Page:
About 66% of the US Gross Domestic Product (GDP) is consumer spending. We Americans love to shop. We also love a bargain. When we first visited the UK decades ago, I felt I was seeing a country where a person bought another pair of pants when they needed to replace a pair they already owned. In the US, we consider shopping as a sport. We will buy another pair of jeans because the price is good. It doesn’t matter if we already own 15 pairs! I got a good price. Can this attitude help when it comes to doing business?
1. The thrill of discovery. Many people think they are great at finding bargains. They do online research. They can sniff out the sale racks in clothing stores. They feel they are spending their money wisely, compared to other friends who “pay retail.” You’ve heard the expression “Friends don’t let friends pay retail.”
Advisors: Your friend sees value in doing research beforehand to get the best value. This is part of what you do as an advisor.
2. The “go to” guy. Very often this applies to specialized categories. There is the friend who can negotiate the best price when buying a car. Another friend knows how to find the best wine deals. Another gets the best airfares. You have heard friends say: “If you want to find the best deals on wine, you need to talk with (name).”
Advisors: You want to be the “go to” person concerning investments. People might know where to get the “best price” but they don’t know what to buy. Also important, they don’t know when to sell either.
3. We equate bargains with value. You often don’t have a need that justifies your impulse purchase. You feel you are getting value. You justify the purchase afterwards. “He will love It!” “I’m buying this as a future holiday present.” Also, “This is going into the present closet.”
Advisors: Investing in stock often involves finding value before others jump on the bandwagon. That is a message the bargain hunting shopper will understand.
4. We assume things will be in short supply. It has been said Costco does not stock many non-food products in great supply. Why? Because they want you to see an item, like it and realize you need to buy now because it likely won’t be available on your next visit.
Advisors: The market is constantly in motion. This stock may be at a good price now, but it probably won’t stay low forever.
5. We want to tell our friends about our great deals. It is not enough to land the deal, we must tell others about our good fortune. We are helping them by sharing our discovery. They can take advantage too. We just got there first.
Advisors: Doesn’t that could a lot like a referral? The first person feels they got a good deal and they rush to tell someone else. The second person benefits, but the first was the source of the introduction. That doesn’t sound like a bad thing from the advisor’s point of view either.
6. We feel smarter. You invested the time and energy to find a good deal. You also pulled the trigger, acted and didn’t hesitate. As a result, you landed the deal. You were proactive and benefitted.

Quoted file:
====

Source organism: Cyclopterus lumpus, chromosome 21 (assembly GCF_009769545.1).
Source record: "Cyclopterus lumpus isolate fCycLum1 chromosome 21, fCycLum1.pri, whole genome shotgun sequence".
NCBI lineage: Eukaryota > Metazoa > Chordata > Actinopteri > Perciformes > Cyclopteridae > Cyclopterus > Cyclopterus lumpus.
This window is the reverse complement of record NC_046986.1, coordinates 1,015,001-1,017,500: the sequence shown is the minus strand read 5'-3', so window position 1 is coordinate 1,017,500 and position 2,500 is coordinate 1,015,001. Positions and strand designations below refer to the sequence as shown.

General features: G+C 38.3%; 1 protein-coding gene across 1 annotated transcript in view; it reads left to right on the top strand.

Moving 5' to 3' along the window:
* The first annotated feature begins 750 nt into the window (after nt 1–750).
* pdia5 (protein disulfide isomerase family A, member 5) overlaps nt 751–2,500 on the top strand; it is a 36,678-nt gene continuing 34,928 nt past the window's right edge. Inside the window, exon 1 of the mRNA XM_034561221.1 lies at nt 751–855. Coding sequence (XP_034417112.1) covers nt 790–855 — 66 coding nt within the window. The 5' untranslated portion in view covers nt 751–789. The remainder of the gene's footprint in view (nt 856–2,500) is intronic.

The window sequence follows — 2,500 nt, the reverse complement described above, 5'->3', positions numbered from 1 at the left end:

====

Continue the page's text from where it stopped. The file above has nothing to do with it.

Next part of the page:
Advisors: Clients who take advice feel they took action and were part of the successful process. They feel smart because they followed advice.
7. Time is of the essence. Good deals don’t stay around forever. Ask anyone who has gone to a warehouse or clearance sale. You need to trust your instincts and act immediately.
Advisors: Many opportunities you put in front of clients have a “time sensitivity” aspect. If they are clearance sale shoppers, they know what that means.
8. Cheaper by the dozen. The early days of big box store shopping presented a paradox. The price on mustard was great, but the container held a ten-year supply. Later this transitioned into smaller sizes or multiple containers. The shopper could tell friends, buy in bulk and split the packages up.
Advisors: “Have a hunch, buy a bunch” is an expression often associated with the “Old School” habit of position building. Today you might say: “Who else do you know that might be interested in this idea…”
9. There is always a sale. Even when prices rise, supermarkets put out fliers touting weekly sales. Unfortunately, few people keep last year’s copies on hand to see howe much prices have actually risen. They promote the sale of the moment.
Advisors: The US stock market isn’t the only one in the world. The US stock market actually represents about 54% of the global stock market capitalization. The US markets might not be doing well at a given moment, but there may be a rally elsewhere.
10. Plan for the future. Why do we buy more pants than we need? Because we rationalize the ones we own will wear out, we will need to replace them and prices will be higher later.
Advisors: Planning for the future is an excellent reason to focus on retirement savings now. You know the need will arise later in life. It is best to start preparing now
We have all heard the expression “Retail therapy.” It’s another way of saying shopping can be fun, a welcome distraction. Investing can be pleasurable and enjoyable too.